La Liga Filipina
A girl climbs on the marker commemorating the exact spot where Dr. Jose Rizal, the country’s national hero, established La Liga Filipina on July 3, 1892 on Ilaya Street in Tondo, Manila.
La Liga Filipina was a secret society that sought to conscientise the Filipino against the colonial powers.
The original house of Doroteo Ongjunco, where the league was born, is gone. In its place is a plaza. In 1945, there was a plan to build an American base in the area but the residents opposed it.
On Aug. 21, 1971, a bomb exploded at a political rally of the Liberal Party in Plaza Miranda fronting Quiapo church. Nine died and 95 were reported injured.
The Plaza Miranda bombing accelerated political events that culminated in the declaration of martial law on Sept. 21, 1972 by then president Ferdinand Marcos Sr.
In 2021, NHCP installed a marker to remind the people of that bloody phase in the country’s history.
Trailblazer publication Ang Kalayaan helped arouse patriotism against Spain’s three-century rule in the Philippines and is now memorialized by a marker in Binondo, Manila.
The marker’s wall is vandalized and its tail is chipped away, probably stolen or sold as scrap metal. NHCP’s Alvin Alcid said that destroying markers is a criminal offense.
The marker is blocked by a fence which, residents in the area claim, was constructed to prevent the homeless from living on the steps of the building.
According to the NHCP guidelines, a marker must be installed at a place “best viewed by the public.”
NHCP installed a marker at the birthplace of the late Supreme Court justice Sabino Padilla in San Miguel, Manila. Padilla served under president Elpidio Quirino and received a Legion of Honor with the rank of commander in 1964. Attached to a rough hollow-block wall and directly exposed to sunlight and rain, the plaque is colored rust.
Near Escolta Street in Manila, a steel mesh gate covers the marker honoring revolutionary and journalist Patricio Mariano, an editor of El Renacimiento.The writer lived near the Estero De La Reina, which used to be a port for sea traders but is now a catch basin for trash. Even after public outcry, which led to the marker’s restoration in 2015, it is again in disrepair. When locals were asked about the marker, they said they would not have noticed it had the reporters not pointed it out.
Also in Quiapo is the El Renacimiento marker, installed by NHCP in 1974. It commemorates the 1901 birth of the revolutionary newspaper, which stood firm against a libel suit sparked by Aves De Rapiña, an editorial on an American official’s corruption.
The marker shares space with junk and a motorcycle.
Despite having a marker installed, the spot has not been formally declared by NHCP as historic, only with “some historical significance.”
Asociacion Feminista Filipina
She could have been a member of the association founded more than a century ago on the spot where she passes by every day. A female vendor walks past a marker in Quiapo, Manila which said the nation’s first women’s association was born on that spot 118 years ago. The Asociacion Feminista Filipina counted among its members Jose Rizal’s sister,Trinidad.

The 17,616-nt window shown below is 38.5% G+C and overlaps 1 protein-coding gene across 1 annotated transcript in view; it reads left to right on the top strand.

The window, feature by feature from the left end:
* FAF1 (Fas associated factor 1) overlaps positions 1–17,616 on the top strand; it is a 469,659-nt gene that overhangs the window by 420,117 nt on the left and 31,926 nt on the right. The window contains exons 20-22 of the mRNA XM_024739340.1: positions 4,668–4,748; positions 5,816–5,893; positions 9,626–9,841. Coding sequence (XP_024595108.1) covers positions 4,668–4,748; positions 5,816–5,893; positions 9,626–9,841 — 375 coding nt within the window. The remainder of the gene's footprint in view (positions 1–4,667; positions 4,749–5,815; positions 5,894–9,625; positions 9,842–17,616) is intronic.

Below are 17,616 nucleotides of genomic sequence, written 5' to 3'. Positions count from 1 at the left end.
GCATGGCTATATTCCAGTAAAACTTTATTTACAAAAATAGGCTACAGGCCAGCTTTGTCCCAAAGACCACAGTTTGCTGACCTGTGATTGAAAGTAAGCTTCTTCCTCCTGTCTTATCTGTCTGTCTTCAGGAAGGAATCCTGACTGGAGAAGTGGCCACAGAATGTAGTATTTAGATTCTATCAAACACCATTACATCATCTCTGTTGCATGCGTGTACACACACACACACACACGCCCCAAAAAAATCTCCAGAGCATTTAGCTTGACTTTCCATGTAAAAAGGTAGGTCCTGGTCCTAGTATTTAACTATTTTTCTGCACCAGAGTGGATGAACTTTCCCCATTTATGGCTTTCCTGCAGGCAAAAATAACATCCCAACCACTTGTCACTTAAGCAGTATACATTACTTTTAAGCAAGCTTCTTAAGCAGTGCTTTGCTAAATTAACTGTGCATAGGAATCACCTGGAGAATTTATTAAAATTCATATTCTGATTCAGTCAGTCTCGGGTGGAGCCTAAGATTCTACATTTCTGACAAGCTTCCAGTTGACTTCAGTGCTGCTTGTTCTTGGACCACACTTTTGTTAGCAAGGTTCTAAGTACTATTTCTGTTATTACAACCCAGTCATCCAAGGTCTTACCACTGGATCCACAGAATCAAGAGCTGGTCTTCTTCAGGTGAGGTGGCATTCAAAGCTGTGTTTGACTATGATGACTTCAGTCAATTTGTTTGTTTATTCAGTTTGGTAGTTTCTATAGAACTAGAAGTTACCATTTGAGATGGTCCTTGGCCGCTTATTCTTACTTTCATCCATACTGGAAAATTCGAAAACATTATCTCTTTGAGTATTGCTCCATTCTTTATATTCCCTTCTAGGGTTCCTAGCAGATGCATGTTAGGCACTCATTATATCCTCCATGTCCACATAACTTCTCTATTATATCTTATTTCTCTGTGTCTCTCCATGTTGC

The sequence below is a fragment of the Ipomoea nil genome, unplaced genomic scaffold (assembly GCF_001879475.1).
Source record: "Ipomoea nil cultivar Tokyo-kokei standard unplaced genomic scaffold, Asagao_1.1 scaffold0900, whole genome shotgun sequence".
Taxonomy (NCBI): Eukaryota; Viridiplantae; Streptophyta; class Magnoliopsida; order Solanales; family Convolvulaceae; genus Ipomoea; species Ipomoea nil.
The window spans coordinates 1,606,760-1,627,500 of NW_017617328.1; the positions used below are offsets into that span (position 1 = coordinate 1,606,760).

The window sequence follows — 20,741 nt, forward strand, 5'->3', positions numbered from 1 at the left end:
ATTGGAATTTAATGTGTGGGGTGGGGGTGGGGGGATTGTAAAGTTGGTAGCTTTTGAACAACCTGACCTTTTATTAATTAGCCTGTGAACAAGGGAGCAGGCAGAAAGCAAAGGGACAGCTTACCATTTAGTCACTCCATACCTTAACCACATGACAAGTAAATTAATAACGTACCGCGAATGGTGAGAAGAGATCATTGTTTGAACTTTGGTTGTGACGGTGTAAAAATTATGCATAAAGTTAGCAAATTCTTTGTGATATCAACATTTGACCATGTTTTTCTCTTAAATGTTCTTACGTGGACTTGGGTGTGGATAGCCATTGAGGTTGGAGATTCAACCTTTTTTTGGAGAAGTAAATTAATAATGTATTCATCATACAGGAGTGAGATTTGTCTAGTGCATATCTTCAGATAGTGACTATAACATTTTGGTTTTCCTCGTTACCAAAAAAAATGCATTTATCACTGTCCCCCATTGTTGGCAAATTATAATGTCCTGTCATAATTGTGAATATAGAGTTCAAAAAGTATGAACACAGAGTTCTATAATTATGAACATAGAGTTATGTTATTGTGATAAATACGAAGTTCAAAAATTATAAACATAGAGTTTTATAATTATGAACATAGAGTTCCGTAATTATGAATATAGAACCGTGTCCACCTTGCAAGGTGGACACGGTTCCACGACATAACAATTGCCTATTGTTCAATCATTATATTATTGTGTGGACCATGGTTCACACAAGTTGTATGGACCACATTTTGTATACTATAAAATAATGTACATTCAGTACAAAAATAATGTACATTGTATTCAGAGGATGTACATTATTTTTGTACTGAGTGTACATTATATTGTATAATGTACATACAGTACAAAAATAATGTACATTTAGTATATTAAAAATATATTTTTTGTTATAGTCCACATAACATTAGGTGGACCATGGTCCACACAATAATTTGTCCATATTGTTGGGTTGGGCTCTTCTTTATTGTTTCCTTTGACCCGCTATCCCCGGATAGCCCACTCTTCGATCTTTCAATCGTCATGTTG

Installed by NHCP in 2005, the marker is overrun by rust. It is beside a pipe that goes down to Manila’s sewer.
At 7 a.m. on Dec. 30, 1896, Dr. Jose Rizal was executed by a firing squad in what was then called Bagumbayan, which was later called Luneta. The place is now known as Rizal Park in honor of the national hero who dared to fight against the Spanish colonizers.
In 1991, NHCP placed a marker on the exact location where Rizal was shot. The historic spot, however, is not well-cared; visitors have to clear the plaque of soil that covers it to be able to read the tribute.
The National Historical Commission of the Philippines (NHCP) has marked at least 1, 500 historic spots all over the country; about 400 of them are in Metro Manila. These markers are permanent reminders of significant moments in our history.
Made of black iron tablets and installed in places that should be “best viewed by the public,” the markers are intended to “deepen our understanding of history,” said Alvin Alcid, NHCP’s programs and projects director.
The NHCP is a national government agency tasked to promote Philippine history and cultural heritage through research and dissemination, management and conservation of historical sites, and heraldry works.
“The landscape changes, the leaders change, so [Filipinos] might forget. That is what’s important here. We place markers so the memories of Filipino history can be perpetuated,” Alcid explained.
However, a visit to some of those spots shows neglect—a sad commentary of our regard to our history.
Alcid said management and security of the historical markers are delegated to local government units (LGUs) or private groups after a turnover and unveiling ceremony. “We try to call the attention of concerned LGUs to take care of these [markers],” he said.
“It’s disappointing that sometimes [the markers’] value gets forgotten,” he lamented.
He said the sorry state of the historical markers are merely symptoms of a deeper societal malady: Filipinos’ lack of sustained perseverance. “This is a recurring problem. We’re actually good at the start but we just lose concern as time goes on,” he said.
In February 2012, then president Benigno Aquino III issued August Proclamation No. 339 designating the month of August as “History Month” to “emphasize the most significant turning points in Philippine history.”
(The authors, who were students at the UP College of Mass Communication in 2022, wrote this story during their internship with VERA Files.)